This is the basis, the nature, and the hypostasis of the Gordian Knot which we must cut by reasoning, by will, and by action. It is the same constituent which maintains the tax, deposits, and labour paradises with their lack of transparency, and, consequently, with their unfair competition and dumping.[iii] The issue of the cutting of this Gordian Knot must be made up of: (1) the basic axis of the relation between state and economy and planning or reason;[iv]

(2)the basic axis of the dynamic as a movement and culture of a new labour movement,[v] on a universal and local scale, without our attempting to control the field of innovativeness by fundamentalisms which will have no viability within us.

We have to make the institutions sustainable, in cultural and anthropological terms, thus changing the economic models both within us and in the economic system, which is from a functional point of view the deciding, definitive factor. We must throw light much more on the framework and issue of demand, in order for us to be able to control its evolution without totalitarianism and without a harsh and risk-laden market futurism.

Now that the self-evident property of the derivatives of the intangible economy is 'at an end', together with a series of other things once taken for granted, we must, through experience, look again at the totality of the concepts and the system, re-examining also our own relation with them.

This renders even more imperative our need for an anthropological initiation and development. The cultural and environmental needs which press for a change in the whole of daily life in the direction of a more harm-free energy footprint, and the needs which are connected with the recognition of a fundamental holistic model of human health, as well as the need for the updating of classic values - not in a fundamentalist but in a creative and evolutionary way - are what will initiate us.

On a succinctly rational, re-thinking and re-planning negotiation

We shall understand better how rotten is our fortuitous dynamic of managing the crisis if we become conscious of how catalytic the role of China and other countries has been. These countries were not included in the academic interpretation and strategy of the system and have operated as hybrid neoplastic markets; but it is these which, in the last analysis, have maintained the markets in state bonds of the developed economies and the dynamics of their transactions. They have also maintained demand, with the possibility of domestic demand in times of recession and have served as the reserve which has averted the total collapse of the world economic and financial system.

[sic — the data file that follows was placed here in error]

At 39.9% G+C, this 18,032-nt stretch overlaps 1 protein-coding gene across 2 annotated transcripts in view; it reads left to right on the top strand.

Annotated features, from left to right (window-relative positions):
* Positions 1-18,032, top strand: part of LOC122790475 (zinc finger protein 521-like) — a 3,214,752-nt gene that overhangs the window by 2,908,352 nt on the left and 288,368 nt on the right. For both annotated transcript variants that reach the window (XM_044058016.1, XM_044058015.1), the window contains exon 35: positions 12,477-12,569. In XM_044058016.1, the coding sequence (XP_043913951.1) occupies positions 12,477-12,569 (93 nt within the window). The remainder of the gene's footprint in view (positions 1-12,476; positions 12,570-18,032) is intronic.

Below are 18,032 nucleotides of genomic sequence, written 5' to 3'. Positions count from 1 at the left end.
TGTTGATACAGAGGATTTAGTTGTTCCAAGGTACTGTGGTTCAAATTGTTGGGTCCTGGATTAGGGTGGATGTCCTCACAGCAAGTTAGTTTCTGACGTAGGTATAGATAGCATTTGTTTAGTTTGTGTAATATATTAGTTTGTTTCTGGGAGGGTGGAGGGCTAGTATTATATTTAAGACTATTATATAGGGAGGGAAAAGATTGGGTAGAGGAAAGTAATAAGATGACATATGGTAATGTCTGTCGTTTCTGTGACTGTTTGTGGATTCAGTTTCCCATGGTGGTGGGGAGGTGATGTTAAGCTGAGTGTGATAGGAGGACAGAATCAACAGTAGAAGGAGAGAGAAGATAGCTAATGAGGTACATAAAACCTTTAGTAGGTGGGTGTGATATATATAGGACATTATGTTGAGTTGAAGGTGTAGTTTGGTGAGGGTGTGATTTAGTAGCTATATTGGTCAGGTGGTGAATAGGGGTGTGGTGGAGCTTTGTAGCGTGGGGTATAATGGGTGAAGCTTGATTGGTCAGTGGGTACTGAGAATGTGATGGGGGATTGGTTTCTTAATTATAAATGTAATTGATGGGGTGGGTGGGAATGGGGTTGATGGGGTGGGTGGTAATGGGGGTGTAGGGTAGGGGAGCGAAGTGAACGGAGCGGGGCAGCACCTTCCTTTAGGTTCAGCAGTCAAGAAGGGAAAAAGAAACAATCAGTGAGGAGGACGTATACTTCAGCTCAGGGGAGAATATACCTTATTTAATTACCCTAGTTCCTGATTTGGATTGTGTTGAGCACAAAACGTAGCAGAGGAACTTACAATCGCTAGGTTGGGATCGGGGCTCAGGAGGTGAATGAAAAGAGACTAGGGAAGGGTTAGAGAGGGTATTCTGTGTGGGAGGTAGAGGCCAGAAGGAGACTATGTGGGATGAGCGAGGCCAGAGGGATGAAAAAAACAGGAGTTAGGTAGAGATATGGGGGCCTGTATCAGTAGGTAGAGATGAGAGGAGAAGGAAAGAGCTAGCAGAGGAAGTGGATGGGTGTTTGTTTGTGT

It is exactly through the scope provided to these countries for distortions as regards social and environmental issues or issues of political cost and regulation of the markets from the field of labour to that of consumption that a temporary postponement of the crisis has been achieved.

Generally, it could be pointed out that now we must rid ourselves of the geopolitical, geo-economic stereotype to which we have been accustomed. What is regarded as the basic backbone of the system, that is, the economies which are structurally 'more healthy' - such as that of Germany - has based its systemic sustainability and perspective on a controlled zone of monetary and institutional paternalism, as are the horizons of the eurozone, on none too healthy games of international comepetitiveness.

The chimaera of 'globalisation', of the 'end of history' and of 'neo-liberalism' has now shown definitively its limits by driving the model and the interpretation of Adam Smith to a fundamental long-term crisis.

It is by our ability to approach these issues from the foundations up that our future sustainability will be judged, but providing that re-thinking and re-planning will not be relegated to a simplistic and naive good will. We must take into account once again proposals from bodies such as the 'Club of Rome' and the 'Club of Budapest', which, while they operate on and are committed to lines of 'soft' politics, refuse to degenerate into the zone of a radical totalitarianism which itself functions as a recycling Lernaean Hydra of crises.

We need new procedures and a new method of approach. This is also prescribed by the critical re-thinking of the founder of the Club of Budapest, Ervin László,[vi] and of other thinkers with alternative proposals. What is needed is a clear will based upon a thorough and succinctly rational re-thinking and re-planning negotiation. Clearly, in the field of action, there is a need for a co-ordination of agencies for this to be able to achieve a transformation on terms which will make use of, alternatively, all the academic, systemic, and anthropological heritage creatively, in an evolving way, and cohesively, without the incompetence of low politics and the perils of a barren quasi-ideological radicalisation.

Ioannis Zisis, Writer

Photo from Wikimedia



[i] John of Sinai, The Ladder of Divine Ascent [in Greek], publ. Holy Monastery of the Paraclete, p. 163, para. 59, 'Concerning Joyful Sorrow on the Ladder'.
[ii]
Sen, Amartya, The Economic Manifesto - Another Reading of Adam Smith.
[iii]
Dumping: The exportation and sale of products at a price (or even below cost price) lower than that in the domestic market or at an international level with a view to annihilating the competition.
[iv]
Moutsopoulou, Ioanna, The State in the Free Economy: the Economy as a Sector of Strength and Power.
[v]
Zisis, Ioannis, Decline and Rebirth of the Labour Movement.
[vi]
László, Ervin, Quantum Shift in the Global Brain Greek version], Archetypo publications, 2009.

 
 
Creative Commons License
You are free: to Share — to copy, distribute and transmit the work.  
Under the following conditions:
>>>